The Me 262 was the first operational jet powered aircraft. It saw limited action during the latter period of the Second World War. During development, the Me 262 saw many potential improvements including the HG series. The HGlll would have seen the wings swept to a greater degree of 45 degrees with the engines being moved inboard to merge with the fuselage sides with the intakes swept to match. The tail fins would have also been swept to the same angle.
This design planned to use two Heinkel HeS011A engines but these were continually delayed. Wind tunnel models were made and tested and promised a very fast fighter for the time.
The kit's contents are:
24 Resin parts
1 Vacuform canopy
All the larger parts are moulded/cast in the usual buff resin. They seem to be of an even greater quality than Planet's usual already high standard with very good detailing with excellent crisp panel lines.
Although there are a tiny group of pin prick air bubbles just behind the port side cockpit opening on the fuselage side, no real problem to fix, but this is a rare occurrence on a Planet kit.
(Red Circle on pic)
Also the trailing edges of the wings taper to wafer thin and have slight faults due to the extreme thinness. The remedy seems to be a bit more sanding than is desirable and maybe a plastic card replacement for trim tabs would be required as they will all but disappear with the sanding. I assume this is on my example only.
(Red Arrows on pic)
The fuselage, engines and tail fin come in one big piece which will need a fair bit of drilling out to prevent tail sitting.
(Yellow Arrows on pic)
The one area that needs a bit of careful profiling and shaping is the extreme nose-tip which has an unfortunate casting stub to get rid of. So extreme care is necessary to retain the profile.
(Red Arrow on pic)
However, everything else looks very good - but all parts will need a good wash in soapy water and clean up for edges and getting rid of a little flash.
The fit of the wings to the fuselage look good but as the joint is flush fit, they may benefit from a little brass rod reinforcing along the weak points.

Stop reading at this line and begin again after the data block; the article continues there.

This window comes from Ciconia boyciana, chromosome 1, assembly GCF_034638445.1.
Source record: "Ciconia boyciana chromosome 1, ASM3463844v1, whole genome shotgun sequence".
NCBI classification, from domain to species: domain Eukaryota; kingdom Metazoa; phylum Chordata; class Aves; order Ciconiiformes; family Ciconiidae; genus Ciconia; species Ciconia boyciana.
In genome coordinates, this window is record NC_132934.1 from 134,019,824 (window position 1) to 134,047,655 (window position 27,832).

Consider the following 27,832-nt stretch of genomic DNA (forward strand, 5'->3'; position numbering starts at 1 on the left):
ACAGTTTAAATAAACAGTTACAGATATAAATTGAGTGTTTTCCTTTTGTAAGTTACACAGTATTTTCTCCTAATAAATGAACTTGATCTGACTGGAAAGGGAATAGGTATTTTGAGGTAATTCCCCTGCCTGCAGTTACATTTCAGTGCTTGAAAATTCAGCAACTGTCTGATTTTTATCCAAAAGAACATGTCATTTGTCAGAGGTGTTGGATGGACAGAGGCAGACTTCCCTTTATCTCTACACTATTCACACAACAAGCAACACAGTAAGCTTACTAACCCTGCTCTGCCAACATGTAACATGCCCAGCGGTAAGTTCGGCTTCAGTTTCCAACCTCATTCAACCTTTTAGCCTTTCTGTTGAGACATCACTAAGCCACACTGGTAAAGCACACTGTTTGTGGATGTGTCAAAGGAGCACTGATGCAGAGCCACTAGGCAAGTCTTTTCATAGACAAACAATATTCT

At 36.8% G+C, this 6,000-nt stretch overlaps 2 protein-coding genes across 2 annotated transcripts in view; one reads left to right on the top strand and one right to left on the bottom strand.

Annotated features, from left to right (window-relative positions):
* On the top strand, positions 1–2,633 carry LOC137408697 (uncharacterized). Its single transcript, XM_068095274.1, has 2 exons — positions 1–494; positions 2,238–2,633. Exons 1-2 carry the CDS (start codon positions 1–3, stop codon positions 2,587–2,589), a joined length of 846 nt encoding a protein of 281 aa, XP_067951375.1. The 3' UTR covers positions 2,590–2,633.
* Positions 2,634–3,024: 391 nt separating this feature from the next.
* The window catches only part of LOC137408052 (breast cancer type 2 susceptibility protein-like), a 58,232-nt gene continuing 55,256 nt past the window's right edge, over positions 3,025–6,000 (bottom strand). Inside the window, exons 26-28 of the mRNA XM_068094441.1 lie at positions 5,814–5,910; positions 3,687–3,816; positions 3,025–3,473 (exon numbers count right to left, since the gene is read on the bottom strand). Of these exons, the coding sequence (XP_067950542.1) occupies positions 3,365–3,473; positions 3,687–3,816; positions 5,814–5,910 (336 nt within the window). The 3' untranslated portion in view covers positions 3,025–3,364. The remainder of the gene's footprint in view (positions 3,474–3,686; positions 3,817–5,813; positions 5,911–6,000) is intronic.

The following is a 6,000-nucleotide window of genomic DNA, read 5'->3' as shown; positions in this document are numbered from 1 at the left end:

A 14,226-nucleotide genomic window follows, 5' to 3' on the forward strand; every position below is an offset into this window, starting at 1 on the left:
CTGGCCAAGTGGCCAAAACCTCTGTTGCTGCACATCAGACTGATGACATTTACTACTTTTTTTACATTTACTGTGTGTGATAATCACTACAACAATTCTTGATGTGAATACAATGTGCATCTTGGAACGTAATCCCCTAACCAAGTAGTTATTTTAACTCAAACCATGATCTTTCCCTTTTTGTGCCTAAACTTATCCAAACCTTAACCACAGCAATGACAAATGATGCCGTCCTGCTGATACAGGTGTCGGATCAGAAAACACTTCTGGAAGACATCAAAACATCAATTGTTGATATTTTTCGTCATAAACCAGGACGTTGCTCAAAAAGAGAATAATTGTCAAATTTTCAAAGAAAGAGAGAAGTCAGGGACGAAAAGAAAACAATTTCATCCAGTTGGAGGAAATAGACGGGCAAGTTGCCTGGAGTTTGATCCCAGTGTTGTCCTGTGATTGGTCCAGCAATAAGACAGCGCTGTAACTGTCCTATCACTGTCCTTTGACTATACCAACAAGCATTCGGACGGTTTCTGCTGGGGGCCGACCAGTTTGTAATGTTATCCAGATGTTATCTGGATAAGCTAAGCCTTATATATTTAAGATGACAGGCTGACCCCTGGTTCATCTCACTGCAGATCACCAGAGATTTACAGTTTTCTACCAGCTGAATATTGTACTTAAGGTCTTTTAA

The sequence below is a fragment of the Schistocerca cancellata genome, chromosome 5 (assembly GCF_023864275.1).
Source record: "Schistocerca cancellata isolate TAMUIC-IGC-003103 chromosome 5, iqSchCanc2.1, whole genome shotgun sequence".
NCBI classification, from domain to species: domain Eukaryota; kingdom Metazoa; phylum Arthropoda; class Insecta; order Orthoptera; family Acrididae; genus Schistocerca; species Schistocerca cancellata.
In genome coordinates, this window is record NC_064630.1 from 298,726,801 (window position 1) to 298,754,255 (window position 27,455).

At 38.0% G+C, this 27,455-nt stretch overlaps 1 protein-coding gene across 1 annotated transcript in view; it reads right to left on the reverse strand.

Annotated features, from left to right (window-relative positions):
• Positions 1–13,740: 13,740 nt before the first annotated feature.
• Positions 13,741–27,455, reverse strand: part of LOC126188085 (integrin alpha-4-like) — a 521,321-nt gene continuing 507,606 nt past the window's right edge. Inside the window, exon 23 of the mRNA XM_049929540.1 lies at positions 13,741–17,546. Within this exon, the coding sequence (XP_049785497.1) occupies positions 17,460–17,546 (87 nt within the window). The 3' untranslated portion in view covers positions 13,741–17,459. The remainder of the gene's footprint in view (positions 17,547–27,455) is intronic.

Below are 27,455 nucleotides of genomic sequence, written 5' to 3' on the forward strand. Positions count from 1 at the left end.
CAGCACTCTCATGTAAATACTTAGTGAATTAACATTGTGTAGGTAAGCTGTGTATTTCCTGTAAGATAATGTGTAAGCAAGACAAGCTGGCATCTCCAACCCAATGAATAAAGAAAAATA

The small parts on this Planet have dispensed with the usual thin flash wafer and all come attached to the casting blocks, so careful removal with a fine razor saw is required, as is a little detail clean up such as flash fill-in in the little voids. There is some detailing in the cockpit area, such as seat belts moulded into the seat. The instrument panel, joystick and foot pedals are supplied, but for those who like detail, an after market detailing kit would not go amiss. And as it's based on the usual Me 262, any late version detail kit would suffice.
While the undercarriage legs look good, as they are also in resin, they may not prove strong enough to support the weight of the main aircraft. The fuselage/engine assembly looks like it will be heavy, even after drilling out, so the undercarriage legs would need reinforcing or scratchbuilt (brass rod) replacements.
One vacuformed canopy is provided. The part is clear with good frame marking, but would benefit a little from Future/Klear bathing.
INSTRUCTIONS & DECALS
The more recent Planet models have seen an improvement in the quality of the assembly instruction diagrams and the Me 262 HG happily follows this trend. The instructions consist of one two sided photocopied sheet with the assembly instructions on one side with camo/scheme guide, parts list and history summary on the reverse.
The decals cover all main insignia and numbers and include swastikas. The quality looks very good with nice thin decals with good colour definition and register.
Additional stencilling and markings would need an after-market decal sheet, for any late-war normal Me 262.
This is quite an expensive kit for the type and size, but it should will make up into a beautiful model, in spite of the slight faults and areas that need a little extra care to fix. I can only repeat that these faults may only be on my example. I think on balance, due to the large amount of drilling out of the fuselage and the probable reinforcing of the undercarriage legs needed, this kit is better left for the more experienced. Although with extra care and patience a brave beginner would not find it too difficult to master.
This kit is definitely a must for Luft '46 fans and for those who love the Me 262 and its development plans.
About Peter Allen (flitzer) FROM: ENGLAND - NORTH WEST, UNITED KINGDOM
Greetings to all.
My real name is Peter Allen and I have recently returned to UK from working in Riyadh, Saudi Arabia, as a creative director in an advertising agency.
My home town is Wigan in the north of England.
Iím married to Emily, a Polish lass who tolerates my modelling well.